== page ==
The largest warship to be built in the country, Vikrant, India’s first indigenous aircraft carrier with specialized cabins for women officers, set sail on Wednesday for crucial sea trials ahead of its planned induction into the Indian Navy in less than a year.
Vikrant is designed by the Indian Navy’s Directorate of Naval Design (DND) and has been built at the state-owned Cochin Shipyard Limited (CSL). Its construction has made India set foot on the list of leagues with only the US, the UK, Russia, France and China having the capability to build aircraft carriers.
Also read: Fascinated by Indian Mythological tales? Here are 5 myths and legends that will leave you mesmerized
Vikrant’s capacity and features
The warship is said to hold 2300 compartments, designed for a crew of 1700 people and is said to have special compartments for women officers.
The ship is being designed with a very high degree of automation for machinery operation, ship navigation and survivability, said the ministry of defence.
Vikrant is 262 metres long, measuring 62 metres at the widest part and 59 metres high, including the superstructure. There are 14 decks in total, along with five in the superstructure.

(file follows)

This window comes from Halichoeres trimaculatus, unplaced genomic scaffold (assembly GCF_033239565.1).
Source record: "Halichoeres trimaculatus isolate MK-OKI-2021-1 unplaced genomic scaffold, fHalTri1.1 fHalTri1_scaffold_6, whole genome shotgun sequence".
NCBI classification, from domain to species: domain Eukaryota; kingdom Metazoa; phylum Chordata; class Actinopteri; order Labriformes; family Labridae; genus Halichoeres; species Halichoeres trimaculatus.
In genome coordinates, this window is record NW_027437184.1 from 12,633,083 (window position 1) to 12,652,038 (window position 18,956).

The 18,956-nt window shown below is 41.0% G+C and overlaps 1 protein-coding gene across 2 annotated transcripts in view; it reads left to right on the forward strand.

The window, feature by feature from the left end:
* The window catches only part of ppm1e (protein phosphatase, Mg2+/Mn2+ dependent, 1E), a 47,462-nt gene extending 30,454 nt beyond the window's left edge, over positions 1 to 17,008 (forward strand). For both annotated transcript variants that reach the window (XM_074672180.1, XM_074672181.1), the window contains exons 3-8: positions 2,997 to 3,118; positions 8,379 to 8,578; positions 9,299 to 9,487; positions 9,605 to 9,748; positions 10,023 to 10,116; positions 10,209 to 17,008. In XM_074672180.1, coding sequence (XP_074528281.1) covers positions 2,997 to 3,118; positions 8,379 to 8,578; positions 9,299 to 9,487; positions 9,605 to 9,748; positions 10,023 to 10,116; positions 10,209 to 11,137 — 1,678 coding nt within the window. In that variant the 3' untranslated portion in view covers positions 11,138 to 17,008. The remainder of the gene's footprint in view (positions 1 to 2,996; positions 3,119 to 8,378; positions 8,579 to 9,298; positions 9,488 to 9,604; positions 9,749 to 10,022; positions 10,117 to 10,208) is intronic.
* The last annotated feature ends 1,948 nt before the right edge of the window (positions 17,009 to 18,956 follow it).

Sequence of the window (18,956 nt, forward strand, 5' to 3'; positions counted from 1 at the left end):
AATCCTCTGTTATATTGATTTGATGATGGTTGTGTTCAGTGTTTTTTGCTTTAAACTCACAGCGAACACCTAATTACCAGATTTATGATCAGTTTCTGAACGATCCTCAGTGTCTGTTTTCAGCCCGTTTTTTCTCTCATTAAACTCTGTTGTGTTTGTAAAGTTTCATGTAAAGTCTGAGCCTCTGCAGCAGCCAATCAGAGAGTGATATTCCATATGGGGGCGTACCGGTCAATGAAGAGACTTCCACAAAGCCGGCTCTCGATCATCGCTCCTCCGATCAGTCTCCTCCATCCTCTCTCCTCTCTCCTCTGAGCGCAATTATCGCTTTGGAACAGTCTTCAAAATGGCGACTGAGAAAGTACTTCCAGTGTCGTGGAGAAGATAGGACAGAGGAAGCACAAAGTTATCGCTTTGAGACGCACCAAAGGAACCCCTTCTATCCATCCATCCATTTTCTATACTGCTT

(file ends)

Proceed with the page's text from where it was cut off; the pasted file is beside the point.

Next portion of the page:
The indigenous aircraft carrier can reach a top speed of 28 knots and maintain a cruising speed of 18 knots with an endurance of about 7,500 nautical miles. The ship can accommodate an assortment of fixed-wing and rotary aircraft.
With a displacement of 37,500 tonnes, the warship will operate MiG-29K fighter jets, Kamov-31 helicopters, MH-60R multi-role helicopters, and indigenous advanced light helicopters. It has been named after the aircraft carrier INS Vikrant, operated by the Indian Navy from 1961 to 1997.
Testimonials by Indian Navy and Ministry of Defense
Indian navy stated: “India joins a select group of nations having niche capability to indigenously design, build and integrate a state-of-the-art aircraft carrier. Reaching this milestone despite COVID-19 challenges (was) made possible by dedicated efforts of all stakeholders”.
Defence Minister Rajnath Singh called the Vikrant’s maiden sea trials a “true testimony to our unwavering commitment to ‘Atmanirbhar Bharat’.
“After Vikrant is commissioned into the navy, India will have two aircraft carriers, one each for the western and eastern seaboards and that will mark a quantum jump in maritime capabilities,” said former navy chief Admiral Arun Prakash (retd).
Vikrant will be the fourth aircraft carrier to be operated by the Indian Navy. The first was Vikrant (British origin) from 1961 to 1997, INS Viraat (British origin) from 1987 to 2016 and INS Vikramaditya (Russian origin) from 2013 onwards.